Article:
Policy on Sexual Harassment
Policy on Sexual Harassment
Harassment harms the learning community
Academic freedom, creativity, professional achievement and personal development flourish in a healthy environment. Such an environment must be one in which all employees and students can pursue their work free from coercion, intimidation, and exploitation. Harassment is antithetical to the mission of the College and violations of this policy will result in disciplinary action up to and including expulsion or termination.
By law and SUNY policy, sexual harassment is defined as:
Unwelcome sexual advances, requests for sexual favors and other verbal or physical conduct of a sexual nature when:
- submission to such contact is made either explicitly or implicitly a term or condition of an individual’s employment or education
- submission or rejection of such conduct by an individual is used as the basis for employment or educational decisions affecting the individuals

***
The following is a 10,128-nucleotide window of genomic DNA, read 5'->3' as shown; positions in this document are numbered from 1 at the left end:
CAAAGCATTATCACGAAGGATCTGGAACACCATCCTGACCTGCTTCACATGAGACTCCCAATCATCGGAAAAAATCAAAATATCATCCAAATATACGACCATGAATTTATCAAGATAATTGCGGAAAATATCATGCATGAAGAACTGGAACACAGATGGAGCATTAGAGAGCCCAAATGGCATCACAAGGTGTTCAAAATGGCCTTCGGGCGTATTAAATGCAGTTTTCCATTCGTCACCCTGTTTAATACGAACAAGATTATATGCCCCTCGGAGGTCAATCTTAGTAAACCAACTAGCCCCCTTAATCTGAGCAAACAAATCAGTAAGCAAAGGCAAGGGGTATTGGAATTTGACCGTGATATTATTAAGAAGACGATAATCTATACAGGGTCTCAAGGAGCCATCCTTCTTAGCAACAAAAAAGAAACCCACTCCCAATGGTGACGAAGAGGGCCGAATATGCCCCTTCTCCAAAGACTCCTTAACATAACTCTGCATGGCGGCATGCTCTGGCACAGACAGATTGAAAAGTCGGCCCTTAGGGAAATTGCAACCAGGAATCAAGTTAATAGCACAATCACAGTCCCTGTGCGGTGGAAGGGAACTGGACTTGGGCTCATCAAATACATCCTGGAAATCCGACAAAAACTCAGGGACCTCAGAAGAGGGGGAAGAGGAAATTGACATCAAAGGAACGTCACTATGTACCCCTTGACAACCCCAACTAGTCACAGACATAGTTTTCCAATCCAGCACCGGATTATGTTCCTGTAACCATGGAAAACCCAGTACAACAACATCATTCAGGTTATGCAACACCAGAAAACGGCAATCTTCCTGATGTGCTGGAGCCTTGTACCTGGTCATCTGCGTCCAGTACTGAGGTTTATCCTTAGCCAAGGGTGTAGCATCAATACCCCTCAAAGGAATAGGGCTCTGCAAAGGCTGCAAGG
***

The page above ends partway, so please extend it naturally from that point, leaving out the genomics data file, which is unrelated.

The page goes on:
- such conduct has the purpose or effect of substantially interfering with an individual’s welfare, academic or work performance, or creating an intimidating, hostile or demeaning learning or work environment.
NOTE: This policy applies equally to all employees and students, male and female. Those who feel they have been victims of such discrimination should contact the Affirmative Action Officer or the Director of Human Resources. Pursuing a complaint on the campus does not rescind the right to file with an outside enforcement agency such as the State Division of Human Rights.
Sexual harassment may include:
- subtle persistent pressure for sexual activity
- unnecessary touching, pinching, and/or brushing against a person
- sexual coercion or assault
- demanding sexual favors with implied or overt threats concerning work or academic decision or preferential treatment
- unwelcome verbal/expressive behavior of a sexual nature (e.g., jokes, sounds, obscene phone calls, demeaning graphic portrayals)
- stalking, cyberstalking, and failure to accept the termination of a consensual relationship with repeated overtures or other aberrant or negative behavior
Sexual harassment is a violation of the law and of SUNY policy
Harassment on the basis of sex is a violation of New York State law and the Federal Civil Rights Act. The Governor’s Office has reaffirmed the law for State employees, and the SUNY Board of Trustees has affirmed the right of all students to be free from sexual harassment.
WHAT YOU CAN DO IF YOU FEEL YOU ARE SUBJECTED TO SEXUAL HARASSMENT:
- Say “No.” Say it firmly, without smiling and without making an excuse or apology.